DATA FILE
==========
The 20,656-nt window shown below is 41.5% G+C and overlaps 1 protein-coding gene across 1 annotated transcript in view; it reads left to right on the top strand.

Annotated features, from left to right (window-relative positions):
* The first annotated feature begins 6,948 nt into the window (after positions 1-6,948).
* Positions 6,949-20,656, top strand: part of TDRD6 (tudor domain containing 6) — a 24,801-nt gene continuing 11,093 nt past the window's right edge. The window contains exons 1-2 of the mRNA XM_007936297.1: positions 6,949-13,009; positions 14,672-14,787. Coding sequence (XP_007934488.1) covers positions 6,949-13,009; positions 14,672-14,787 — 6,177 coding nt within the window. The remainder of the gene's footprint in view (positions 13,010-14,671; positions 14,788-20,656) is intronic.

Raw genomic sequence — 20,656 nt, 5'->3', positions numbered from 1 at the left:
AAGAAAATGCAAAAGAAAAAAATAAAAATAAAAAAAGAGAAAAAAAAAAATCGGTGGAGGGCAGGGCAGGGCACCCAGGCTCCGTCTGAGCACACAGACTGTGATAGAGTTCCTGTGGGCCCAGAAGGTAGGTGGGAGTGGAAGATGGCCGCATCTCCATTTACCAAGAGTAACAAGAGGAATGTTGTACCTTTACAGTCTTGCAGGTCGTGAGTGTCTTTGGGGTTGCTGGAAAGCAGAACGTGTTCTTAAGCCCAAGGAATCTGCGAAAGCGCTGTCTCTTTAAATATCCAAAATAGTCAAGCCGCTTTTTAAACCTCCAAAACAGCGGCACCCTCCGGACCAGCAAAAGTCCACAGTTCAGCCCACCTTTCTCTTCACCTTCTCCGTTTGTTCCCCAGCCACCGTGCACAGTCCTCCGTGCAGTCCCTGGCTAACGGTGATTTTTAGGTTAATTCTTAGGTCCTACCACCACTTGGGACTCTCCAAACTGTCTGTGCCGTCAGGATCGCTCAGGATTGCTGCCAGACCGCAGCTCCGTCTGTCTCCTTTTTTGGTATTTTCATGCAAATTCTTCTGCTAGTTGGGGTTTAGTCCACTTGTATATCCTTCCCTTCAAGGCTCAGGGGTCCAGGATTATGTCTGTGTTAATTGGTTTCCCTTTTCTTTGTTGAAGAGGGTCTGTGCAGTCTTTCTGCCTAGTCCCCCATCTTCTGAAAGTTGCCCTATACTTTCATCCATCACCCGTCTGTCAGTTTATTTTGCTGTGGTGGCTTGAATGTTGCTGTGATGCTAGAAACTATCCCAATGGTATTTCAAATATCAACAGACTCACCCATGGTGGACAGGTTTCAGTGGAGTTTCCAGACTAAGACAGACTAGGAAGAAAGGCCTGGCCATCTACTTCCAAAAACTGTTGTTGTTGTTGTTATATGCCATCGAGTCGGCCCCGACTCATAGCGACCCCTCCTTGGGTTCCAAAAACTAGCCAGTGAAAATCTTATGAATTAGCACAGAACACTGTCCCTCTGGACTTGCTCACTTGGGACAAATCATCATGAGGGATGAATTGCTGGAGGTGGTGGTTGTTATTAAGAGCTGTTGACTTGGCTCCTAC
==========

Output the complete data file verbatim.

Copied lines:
The 20,656-nt window shown below is 41.5% G+C and overlaps 1 protein-coding gene across 1 annotated transcript in view; it reads left to right on the top strand.

Annotated features, from left to right (window-relative positions):
* The first annotated feature begins 6,948 nt into the window (after positions 1-6,948).
* Positions 6,949-20,656, top strand: part of TDRD6 (tudor domain containing 6) — a 24,801-nt gene continuing 11,093 nt past the window's right edge. The window contains exons 1-2 of the mRNA XM_007936297.1: positions 6,949-13,009; positions 14,672-14,787. Coding sequence (XP_007934488.1) covers positions 6,949-13,009; positions 14,672-14,787 — 6,177 coding nt within the window. The remainder of the gene's footprint in view (positions 13,010-14,671; positions 14,788-20,656) is intronic.

Raw genomic sequence — 20,656 nt, 5'->3', positions numbered from 1 at the left:
AAGAAAATGCAAAAGAAAAAAATAAAAATAAAAAAAGAGAAAAAAAAAAATCGGTGGAGGGCAGGGCAGGGCACCCAGGCTCCGTCTGAGCACACAGACTGTGATAGAGTTCCTGTGGGCCCAGAAGGTAGGTGGGAGTGGAAGATGGCCGCATCTCCATTTACCAAGAGTAACAAGAGGAATGTTGTACCTTTACAGTCTTGCAGGTCGTGAGTGTCTTTGGGGTTGCTGGAAAGCAGAACGTGTTCTTAAGCCCAAGGAATCTGCGAAAGCGCTGTCTCTTTAAATATCCAAAATAGTCAAGCCGCTTTTTAAACCTCCAAAACAGCGGCACCCTCCGGACCAGCAAAAGTCCACAGTTCAGCCCACCTTTCTCTTCACCTTCTCCGTTTGTTCCCCAGCCACCGTGCACAGTCCTCCGTGCAGTCCCTGGCTAACGGTGATTTTTAGGTTAATTCTTAGGTCCTACCACCACTTGGGACTCTCCAAACTGTCTGTGCCGTCAGGATCGCTCAGGATTGCTGCCAGACCGCAGCTCCGTCTGTCTCCTTTTTTGGTATTTTCATGCAAATTCTTCTGCTAGTTGGGGTTTAGTCCACTTGTATATCCTTCCCTTCAAGGCTCAGGGGTCCAGGATTATGTCTGTGTTAATTGGTTTCCCTTTTCTTTGTTGAAGAGGGTCTGTGCAGTCTTTCTGCCTAGTCCCCCATCTTCTGAAAGTTGCCCTATACTTTCATCCATCACCCGTCTGTCAGTTTATTTTGCTGTGGTGGCTTGAATGTTGCTGTGATGCTAGAAACTATCCCAATGGTATTTCAAATATCAACAGACTCACCCATGGTGGACAGGTTTCAGTGGAGTTTCCAGACTAAGACAGACTAGGAAGAAAGGCCTGGCCATCTACTTCCAAAAACTGTTGTTGTTGTTGTTATATGCCATCGAGTCGGCCCCGACTCATAGCGACCCCTCCTTGGGTTCCAAAAACTAGCCAGTGAAAATCTTATGAATTAGCACAGAACACTGTCCCTCTGGACTTGCTCACTTGGGACAAATCATCATGAGGGATGAATTGCTGGAGGTGGTGGTTGTTATTAAGAGCTGTTGACTTGGCTCCTAC